Bankers to seek pay cap renegotiation

The pay cap will affect their pensions? Tough shit :smiling_imp:

Im all in favour of re-capping executive pay … lower !

Oh oh, should have got a DC pension like the rest of us poor saps.

Whats that you say, they’ve lost shit loads on the ISEQ? Shit, you better get in touch with the Irish Association of Investment Managers.

What’s that you say, you’re a member? Well, that should make it straightforward then. 8)

I don’t understand how these guys possibly have any negotiating power. These Irish “bankers” all follow the same unimpressive pattern :qualified accountants who graduated in the 60s and 70s and then slowly worked up the greasy slope helped by connections and then made big profits off one idea - leveraged property loans. They all follow the Bertie,Haughey,Fitzpatrick prototype. These guys have no transferable skills to offer other industries or even the financial sectors in other countries and should be left exposed as the frauds they are.


Typical Irish Banker…

Getting paid less will affect bankers pensions?


And what does knocking 99% off the value of banks do?
That affects pretty much EVERYONES pension doesn’t it?

Tell you what, when my BofI shares hit 10 euros
I’ll vote to pay you more.



The bankers are feeling the squeeze 8)

Anything that impacts on bank salaries is “unworkable”, unless of course it involves the payment of outrageous bonuses :imp:

This means they were willing to rein in the top dog but Lenihan’s plan would put the squeeze on a lot more. :open_mouth:

Oh shock… Decision leads to predictable consequences…

Bring me a dog, so I can bite it… :unamused:

Not all bankers are incompetent.

If you pay peanuts you get monkeys.

We have had enough monkeys and idiots who brought us where we are.

You must pay for quality. C’est la vie.

I’d rather not. Based on the evidence. We’ve overpaid for the most cynical, gratuitous and overbearing fuckers money can buy.

You might think that laudable. In fact, your value system decrees it.

But personally, I’d have a pitchfork handy as the bonus option in this scenario.

The problem is the banking sector both in Ireland and globally is stuck with monkeys who refuse to take their hand out of the cookie jar. The amount people are paid does not reflect the quality of their work, unless you are a worker on pay for performance incentives with sound quality controls or metrics. The monkeys in Irish financial institutions would be swinging from lampposts now if the government had not stepped in guaranteed their debts.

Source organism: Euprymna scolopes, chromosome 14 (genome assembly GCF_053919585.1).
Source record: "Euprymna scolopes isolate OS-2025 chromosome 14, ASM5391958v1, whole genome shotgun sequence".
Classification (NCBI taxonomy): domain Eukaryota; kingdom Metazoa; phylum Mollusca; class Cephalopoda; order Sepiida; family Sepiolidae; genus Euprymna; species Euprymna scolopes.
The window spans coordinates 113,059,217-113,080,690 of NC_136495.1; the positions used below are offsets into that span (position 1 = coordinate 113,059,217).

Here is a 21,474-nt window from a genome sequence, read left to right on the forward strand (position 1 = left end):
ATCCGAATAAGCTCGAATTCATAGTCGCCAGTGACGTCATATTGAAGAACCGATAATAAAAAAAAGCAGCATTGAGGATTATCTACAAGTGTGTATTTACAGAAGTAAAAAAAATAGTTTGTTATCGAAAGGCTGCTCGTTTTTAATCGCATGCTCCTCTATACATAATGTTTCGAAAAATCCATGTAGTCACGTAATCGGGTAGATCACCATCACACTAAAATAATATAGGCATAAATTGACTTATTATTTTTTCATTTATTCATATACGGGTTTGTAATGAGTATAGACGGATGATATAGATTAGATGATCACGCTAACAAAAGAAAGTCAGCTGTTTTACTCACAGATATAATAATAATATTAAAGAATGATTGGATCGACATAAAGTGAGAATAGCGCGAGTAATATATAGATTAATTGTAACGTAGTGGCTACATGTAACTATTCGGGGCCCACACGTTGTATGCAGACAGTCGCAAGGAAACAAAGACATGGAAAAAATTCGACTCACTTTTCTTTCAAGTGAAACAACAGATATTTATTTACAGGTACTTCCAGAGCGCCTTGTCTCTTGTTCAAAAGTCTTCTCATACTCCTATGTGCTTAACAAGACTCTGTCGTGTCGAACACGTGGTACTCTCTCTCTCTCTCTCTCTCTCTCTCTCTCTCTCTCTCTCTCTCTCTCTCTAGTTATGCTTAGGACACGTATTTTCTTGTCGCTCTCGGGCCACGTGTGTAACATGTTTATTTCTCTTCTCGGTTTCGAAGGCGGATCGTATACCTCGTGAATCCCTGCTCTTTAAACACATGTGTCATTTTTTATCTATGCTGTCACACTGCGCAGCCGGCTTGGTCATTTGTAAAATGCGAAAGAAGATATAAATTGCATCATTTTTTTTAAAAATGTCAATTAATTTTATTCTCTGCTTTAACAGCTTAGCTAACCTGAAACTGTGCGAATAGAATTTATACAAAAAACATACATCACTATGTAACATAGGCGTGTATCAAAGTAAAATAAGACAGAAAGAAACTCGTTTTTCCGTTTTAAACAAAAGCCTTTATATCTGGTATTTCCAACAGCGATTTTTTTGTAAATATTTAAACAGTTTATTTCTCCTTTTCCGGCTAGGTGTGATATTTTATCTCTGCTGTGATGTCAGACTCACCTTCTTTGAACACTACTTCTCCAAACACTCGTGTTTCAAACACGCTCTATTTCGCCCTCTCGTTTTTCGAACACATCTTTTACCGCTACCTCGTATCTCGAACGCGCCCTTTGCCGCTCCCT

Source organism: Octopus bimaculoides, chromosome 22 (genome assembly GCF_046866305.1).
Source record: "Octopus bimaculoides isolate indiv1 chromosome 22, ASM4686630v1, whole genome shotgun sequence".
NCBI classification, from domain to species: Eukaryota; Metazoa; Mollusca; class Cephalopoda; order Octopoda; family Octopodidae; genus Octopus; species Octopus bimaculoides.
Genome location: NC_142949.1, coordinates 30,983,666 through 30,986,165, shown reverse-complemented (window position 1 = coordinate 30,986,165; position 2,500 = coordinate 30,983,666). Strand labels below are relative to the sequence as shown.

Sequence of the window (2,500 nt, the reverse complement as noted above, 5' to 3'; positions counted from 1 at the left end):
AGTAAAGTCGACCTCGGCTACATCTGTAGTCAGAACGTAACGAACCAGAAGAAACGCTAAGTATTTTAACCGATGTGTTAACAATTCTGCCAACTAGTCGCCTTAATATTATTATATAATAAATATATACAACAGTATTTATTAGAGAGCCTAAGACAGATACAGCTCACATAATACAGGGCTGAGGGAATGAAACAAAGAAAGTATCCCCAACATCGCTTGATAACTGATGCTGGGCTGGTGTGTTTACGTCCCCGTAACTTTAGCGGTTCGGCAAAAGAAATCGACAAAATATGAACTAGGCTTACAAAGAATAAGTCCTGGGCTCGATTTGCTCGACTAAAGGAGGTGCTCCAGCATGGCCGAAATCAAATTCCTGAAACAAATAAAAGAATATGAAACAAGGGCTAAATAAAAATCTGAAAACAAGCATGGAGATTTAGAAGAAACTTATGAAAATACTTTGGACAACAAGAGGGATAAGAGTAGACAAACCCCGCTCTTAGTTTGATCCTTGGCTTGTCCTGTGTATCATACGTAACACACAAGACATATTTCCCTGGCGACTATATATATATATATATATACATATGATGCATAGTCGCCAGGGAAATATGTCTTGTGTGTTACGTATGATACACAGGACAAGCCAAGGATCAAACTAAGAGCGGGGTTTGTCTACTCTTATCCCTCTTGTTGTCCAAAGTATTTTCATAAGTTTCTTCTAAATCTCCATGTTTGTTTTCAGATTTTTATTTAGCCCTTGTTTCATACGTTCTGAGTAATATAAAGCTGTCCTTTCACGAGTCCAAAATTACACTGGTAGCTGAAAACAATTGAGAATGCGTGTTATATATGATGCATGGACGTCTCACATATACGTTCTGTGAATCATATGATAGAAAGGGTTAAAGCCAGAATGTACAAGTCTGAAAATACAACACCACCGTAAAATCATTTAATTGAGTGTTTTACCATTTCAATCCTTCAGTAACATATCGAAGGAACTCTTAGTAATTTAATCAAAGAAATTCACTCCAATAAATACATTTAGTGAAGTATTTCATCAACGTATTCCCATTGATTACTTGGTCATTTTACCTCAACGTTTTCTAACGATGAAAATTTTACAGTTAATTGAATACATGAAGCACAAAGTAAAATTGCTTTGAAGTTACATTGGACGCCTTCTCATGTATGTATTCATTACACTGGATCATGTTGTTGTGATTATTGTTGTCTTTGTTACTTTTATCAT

The reason for the high compensation at bank director level is not to be seen as “weak and shit” by their underlings in the corporate or bureaucratic structure.

See Steven Levitt’s lecture for more detail … omics.html

From the bankers’ perspective, I think this was neither predictable nor planned, TUG.

If Lenihan had accepted the CIROC recommendations that would have left a lot more headroom for the other executives i.e. the CEO would have to “make do” with the same pay at the other top execs. but now everyone will “feel the pain”

The CIROC Report is hard-hitting and highlights the recent advent of fat salaries and bonuses in the Irish banks:

In case anyone starts to blame it on the Brits, the Report notes an important contrast with the UK:

i.e. the Brits had a longer-term perspective but our greedy bastards wouldn’t wait a decent interval to get their hands on the loot.

You’re spot on with your reply to the “pay peanuts and get monkeys” argument, TUG. The CIROC report puts it more subtly:

Translation: the salaries were so far beyond what was needed to attract talent, our greedy bankers were fighting to keep outsiders away (step forward Mike Soden!).

I think CIROC anticipated the problems that are now arising with the pay of other senior bankers:

The easy option for Lenihan would have been to accept the CIROC recommendations but I think he felt a political need to be seen to go further i.e. he couldn’t defend these salaries while pouring taxpayers’ money into the banks, so he needed to appear ruthless.

I wonder in fact if CIROC deliberately left him with scope i.e. pitched their reduction somewhat above what they knew he would want so that he would look tough on bankers?

In any case, this is a real fight and if Lenihan gets his way it will be the first time the Government has imposed itself on the banks.

It was predictable. Give me a break, Lef… :unamused:

How have the American bankers managed with a lower cap?

On a large bed piled with money with many beautiful ladies.

Was it predictable that Lenihan would undercut the CIROC recommendations?

It was / is / and forever shall be unimportant.

I disagree (and clearly so do many senior bankers) and I approve of Lenihan’s actions (clearly many senior bankers do not :stuck_out_tongue:).

Apart from hitting bankers where it hurts, the cap puts the Government in direct conflict with the bankers. So far the bankers have lead the Government by the nose from the moment they got the State Guarantee. If Lenihan can prevail on the cap, it will be a psychological victory but will also expose the nonsensical claims which bankers used to justify their pay and bonuses.

In the longer-run, what matters most is whether outsiders will be brought in with the expertise to expose the carry-on of these bankers. I think the bankers will squeal but, when faced with a choice, they will take the pay cut rather than leave a vacancy which an outsider might fill.

I agree not all bankers are incompetent.
But show me 6 CEOs or Chairpersons in Ireland who are?
Then if you already have monkeys then perhaps you should pay them a monkeys wage. Peanuts for them I say.